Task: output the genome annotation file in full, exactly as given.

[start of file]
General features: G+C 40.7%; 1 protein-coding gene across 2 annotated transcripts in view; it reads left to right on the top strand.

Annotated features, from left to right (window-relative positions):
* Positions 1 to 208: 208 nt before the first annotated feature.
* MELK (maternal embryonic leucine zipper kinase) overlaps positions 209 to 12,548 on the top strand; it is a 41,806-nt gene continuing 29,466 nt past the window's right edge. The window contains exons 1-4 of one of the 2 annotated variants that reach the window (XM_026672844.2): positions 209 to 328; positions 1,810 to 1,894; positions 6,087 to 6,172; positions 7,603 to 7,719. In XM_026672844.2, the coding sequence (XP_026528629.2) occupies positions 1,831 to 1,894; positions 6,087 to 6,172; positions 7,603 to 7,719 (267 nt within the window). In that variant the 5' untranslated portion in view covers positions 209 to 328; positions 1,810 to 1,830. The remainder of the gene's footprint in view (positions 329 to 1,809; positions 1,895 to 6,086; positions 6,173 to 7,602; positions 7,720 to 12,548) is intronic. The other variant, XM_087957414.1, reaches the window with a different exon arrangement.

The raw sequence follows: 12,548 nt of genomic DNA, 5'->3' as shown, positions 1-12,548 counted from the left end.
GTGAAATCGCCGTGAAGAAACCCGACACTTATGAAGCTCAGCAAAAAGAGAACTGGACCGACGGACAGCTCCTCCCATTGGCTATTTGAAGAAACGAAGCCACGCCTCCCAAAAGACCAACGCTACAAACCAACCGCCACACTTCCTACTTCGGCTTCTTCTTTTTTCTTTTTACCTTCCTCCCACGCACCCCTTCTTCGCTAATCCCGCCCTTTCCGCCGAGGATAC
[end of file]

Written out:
General features: G+C 40.7%; 1 protein-coding gene across 2 annotated transcripts in view; it reads left to right on the top strand.

Annotated features, from left to right (window-relative positions):
* Positions 1 to 208: 208 nt before the first annotated feature.
* MELK (maternal embryonic leucine zipper kinase) overlaps positions 209 to 12,548 on the top strand; it is a 41,806-nt gene continuing 29,466 nt past the window's right edge. The window contains exons 1-4 of one of the 2 annotated variants that reach the window (XM_026672844.2): positions 209 to 328; positions 1,810 to 1,894; positions 6,087 to 6,172; positions 7,603 to 7,719. In XM_026672844.2, the coding sequence (XP_026528629.2) occupies positions 1,831 to 1,894; positions 6,087 to 6,172; positions 7,603 to 7,719 (267 nt within the window). In that variant the 5' untranslated portion in view covers positions 209 to 328; positions 1,810 to 1,830. The remainder of the gene's footprint in view (positions 329 to 1,809; positions 1,895 to 6,086; positions 6,173 to 7,602; positions 7,720 to 12,548) is intronic. The other variant, XM_087957414.1, reaches the window with a different exon arrangement.

The raw sequence follows: 12,548 nt of genomic DNA, 5'->3' as shown, positions 1-12,548 counted from the left end.
GTGAAATCGCCGTGAAGAAACCCGACACTTATGAAGCTCAGCAAAAAGAGAACTGGACCGACGGACAGCTCCTCCCATTGGCTATTTGAAGAAACGAAGCCACGCCTCCCAAAAGACCAACGCTACAAACCAACCGCCACACTTCCTACTTCGGCTTCTTCTTTTTTCTTTTTACCTTCCTCCCACGCACCCCTTCTTCGCTAATCCCGCCCTTTCCGCCGAGGATAC